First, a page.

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When high school seniors open their acceptance letters to Harvard, they are invited to attend one of the world’s most exclusive institutions. But when students who decide to matriculate arrive on campus as freshmen, they find a whole new set of exclusive institutions with their own barriers to entry. Getting into Harvard doesn’t necessarily mean you’ll feel at home here.
Looking to provide free college admissions advice for students in the Midwest, the Harvard College Midwest Club has created an online college guide.
Fifteen Minutes Magazine explores the state of diversity at Harvard by examining the past and present.
The Signet building stands out on Dunster Street in an early October afternoon. Recent developments have seen the student social group shift from a nomination-based admission process to an open-application one.
Response, a group of Harvard students who counsel peers on topics related to relationships, including sexual harassment and assault, closed on Sunday, and it will reopen on Oct. 12.
Several students from an anti-sexual assault advocacy group took advantage of the infrequent opportunity of presidential office hours to discuss sexual assault at Harvard.
She is the daughter of a shoemaker and so knows enough to wear a sturdy pair of loafers for the long trek from Brockton to Cambridge, Mass. She knows, too, that her request to study intensive Latin, Greek, and English at Harvard may be rejected. But it is 1878, and Abby Leach knows, above all, that she and other women now deserve to know more.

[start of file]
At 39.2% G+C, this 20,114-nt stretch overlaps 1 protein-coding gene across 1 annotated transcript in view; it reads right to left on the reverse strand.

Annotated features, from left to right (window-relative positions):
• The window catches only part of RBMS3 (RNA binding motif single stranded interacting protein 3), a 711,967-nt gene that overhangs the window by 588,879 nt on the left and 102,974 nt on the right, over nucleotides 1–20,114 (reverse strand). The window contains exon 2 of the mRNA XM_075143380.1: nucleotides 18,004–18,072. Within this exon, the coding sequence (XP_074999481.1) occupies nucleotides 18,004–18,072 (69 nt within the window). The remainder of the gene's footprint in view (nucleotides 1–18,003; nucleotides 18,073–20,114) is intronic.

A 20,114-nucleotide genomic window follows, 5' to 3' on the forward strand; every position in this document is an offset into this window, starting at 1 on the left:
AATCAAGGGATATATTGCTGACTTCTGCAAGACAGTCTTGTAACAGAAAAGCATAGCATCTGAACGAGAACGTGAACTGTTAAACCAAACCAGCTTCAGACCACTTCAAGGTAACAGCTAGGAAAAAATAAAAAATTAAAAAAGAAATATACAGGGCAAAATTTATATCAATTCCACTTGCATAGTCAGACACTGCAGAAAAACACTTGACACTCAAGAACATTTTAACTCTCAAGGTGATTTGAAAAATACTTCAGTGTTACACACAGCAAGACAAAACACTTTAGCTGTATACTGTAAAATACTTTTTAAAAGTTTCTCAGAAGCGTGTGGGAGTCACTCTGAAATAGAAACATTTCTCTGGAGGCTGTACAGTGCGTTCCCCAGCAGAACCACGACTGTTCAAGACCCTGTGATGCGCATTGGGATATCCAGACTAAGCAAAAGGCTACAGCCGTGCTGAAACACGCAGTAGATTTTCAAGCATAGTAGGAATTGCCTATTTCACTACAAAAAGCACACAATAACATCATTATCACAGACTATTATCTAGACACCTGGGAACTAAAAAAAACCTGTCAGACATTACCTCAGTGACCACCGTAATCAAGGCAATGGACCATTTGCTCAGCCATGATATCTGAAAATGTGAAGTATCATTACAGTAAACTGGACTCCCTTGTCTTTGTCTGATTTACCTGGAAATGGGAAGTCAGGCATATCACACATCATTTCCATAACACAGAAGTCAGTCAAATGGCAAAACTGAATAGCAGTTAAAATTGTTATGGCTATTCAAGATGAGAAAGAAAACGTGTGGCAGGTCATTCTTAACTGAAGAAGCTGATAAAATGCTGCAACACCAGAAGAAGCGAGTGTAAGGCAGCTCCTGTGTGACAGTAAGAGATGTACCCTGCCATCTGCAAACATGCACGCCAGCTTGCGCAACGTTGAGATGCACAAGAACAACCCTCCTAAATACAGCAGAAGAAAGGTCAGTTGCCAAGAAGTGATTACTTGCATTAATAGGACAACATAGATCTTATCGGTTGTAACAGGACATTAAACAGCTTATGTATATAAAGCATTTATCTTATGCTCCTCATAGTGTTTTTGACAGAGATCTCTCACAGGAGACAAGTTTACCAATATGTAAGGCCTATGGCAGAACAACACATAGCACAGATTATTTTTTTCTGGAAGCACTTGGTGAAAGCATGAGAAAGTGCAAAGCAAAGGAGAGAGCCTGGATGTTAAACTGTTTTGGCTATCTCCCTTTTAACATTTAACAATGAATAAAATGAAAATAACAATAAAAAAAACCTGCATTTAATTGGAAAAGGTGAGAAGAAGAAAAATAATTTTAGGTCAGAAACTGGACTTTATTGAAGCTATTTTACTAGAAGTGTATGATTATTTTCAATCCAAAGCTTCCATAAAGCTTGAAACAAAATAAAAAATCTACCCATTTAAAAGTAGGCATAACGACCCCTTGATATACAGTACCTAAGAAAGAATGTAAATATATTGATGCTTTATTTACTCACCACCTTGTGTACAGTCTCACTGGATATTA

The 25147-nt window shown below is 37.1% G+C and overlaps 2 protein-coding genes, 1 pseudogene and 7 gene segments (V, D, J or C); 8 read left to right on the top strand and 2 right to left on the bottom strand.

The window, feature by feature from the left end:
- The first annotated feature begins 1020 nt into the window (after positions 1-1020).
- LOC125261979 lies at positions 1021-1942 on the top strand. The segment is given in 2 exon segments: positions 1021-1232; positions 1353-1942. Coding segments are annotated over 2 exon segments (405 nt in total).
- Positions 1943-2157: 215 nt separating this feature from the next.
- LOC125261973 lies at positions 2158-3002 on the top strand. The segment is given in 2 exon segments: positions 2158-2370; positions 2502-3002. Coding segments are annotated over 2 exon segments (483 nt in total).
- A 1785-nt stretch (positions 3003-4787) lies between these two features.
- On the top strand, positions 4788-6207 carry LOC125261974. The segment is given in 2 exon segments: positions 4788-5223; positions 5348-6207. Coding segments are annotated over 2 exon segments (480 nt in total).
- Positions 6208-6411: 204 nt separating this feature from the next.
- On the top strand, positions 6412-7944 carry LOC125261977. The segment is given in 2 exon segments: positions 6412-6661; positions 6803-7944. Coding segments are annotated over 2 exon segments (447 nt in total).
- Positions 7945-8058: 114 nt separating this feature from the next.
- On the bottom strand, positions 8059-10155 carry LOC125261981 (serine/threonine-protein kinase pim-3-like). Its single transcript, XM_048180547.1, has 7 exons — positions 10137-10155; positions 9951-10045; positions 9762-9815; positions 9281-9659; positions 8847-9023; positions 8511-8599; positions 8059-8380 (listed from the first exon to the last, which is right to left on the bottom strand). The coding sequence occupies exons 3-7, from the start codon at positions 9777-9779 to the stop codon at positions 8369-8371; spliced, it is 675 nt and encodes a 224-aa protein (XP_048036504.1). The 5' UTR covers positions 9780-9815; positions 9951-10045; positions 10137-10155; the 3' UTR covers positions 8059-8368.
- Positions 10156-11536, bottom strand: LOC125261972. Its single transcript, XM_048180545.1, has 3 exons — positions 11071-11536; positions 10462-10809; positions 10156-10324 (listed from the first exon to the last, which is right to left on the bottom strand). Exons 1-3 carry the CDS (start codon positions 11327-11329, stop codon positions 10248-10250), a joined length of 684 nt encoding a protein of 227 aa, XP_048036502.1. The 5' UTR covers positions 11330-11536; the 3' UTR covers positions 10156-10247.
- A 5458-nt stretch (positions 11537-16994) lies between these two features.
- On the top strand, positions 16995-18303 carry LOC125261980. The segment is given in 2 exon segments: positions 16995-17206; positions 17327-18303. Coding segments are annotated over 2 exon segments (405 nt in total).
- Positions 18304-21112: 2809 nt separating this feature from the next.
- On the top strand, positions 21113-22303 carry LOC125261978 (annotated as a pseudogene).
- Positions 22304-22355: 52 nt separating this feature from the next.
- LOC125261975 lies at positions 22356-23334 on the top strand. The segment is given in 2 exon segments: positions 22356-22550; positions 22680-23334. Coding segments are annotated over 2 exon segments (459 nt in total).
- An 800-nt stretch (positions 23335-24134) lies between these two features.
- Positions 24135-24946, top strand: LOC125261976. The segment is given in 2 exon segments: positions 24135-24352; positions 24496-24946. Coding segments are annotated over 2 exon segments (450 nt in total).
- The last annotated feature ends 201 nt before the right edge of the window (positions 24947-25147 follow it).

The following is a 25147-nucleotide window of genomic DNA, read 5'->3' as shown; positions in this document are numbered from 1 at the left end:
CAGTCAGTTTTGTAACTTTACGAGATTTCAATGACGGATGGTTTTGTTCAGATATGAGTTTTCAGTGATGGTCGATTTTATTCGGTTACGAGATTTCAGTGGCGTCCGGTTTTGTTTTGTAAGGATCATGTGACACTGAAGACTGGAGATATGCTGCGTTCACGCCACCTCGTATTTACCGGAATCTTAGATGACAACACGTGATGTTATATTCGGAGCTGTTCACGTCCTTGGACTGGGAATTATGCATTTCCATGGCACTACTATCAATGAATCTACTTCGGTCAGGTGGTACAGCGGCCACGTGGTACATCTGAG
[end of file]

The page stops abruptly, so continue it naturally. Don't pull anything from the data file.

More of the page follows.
Students enjoy live music while learning how to square dance on Friday evening. The fall square dance is an annual event hosted by the Harvard Outing Club.
The cast of the campus drag troupe's burlesque show has been composed of all men since 1844.
Andy Kim '17, pictured above in fall 2014 at a board meeting, is the co-president of the Harvard College eSports Association.
When asked to identify Harvard athletes, you might think of the football team taking the field at Harvard Stadium for The Game, the men’s basketball squad suiting up at Lavietes Pavilion, or the heavyweight crew team racing down the Charles River. A crowd of 50 people gathering in Pierce Hall 301 to play competitive video games might not be the first group that comes to mind.
With a new concentration in Theater, Dance, and Media, Harvard bridges the gap between academics and extracurricular activities.
The College says no to recognizing final clubs and fraternities, but some social organizations with similar practices are on the books.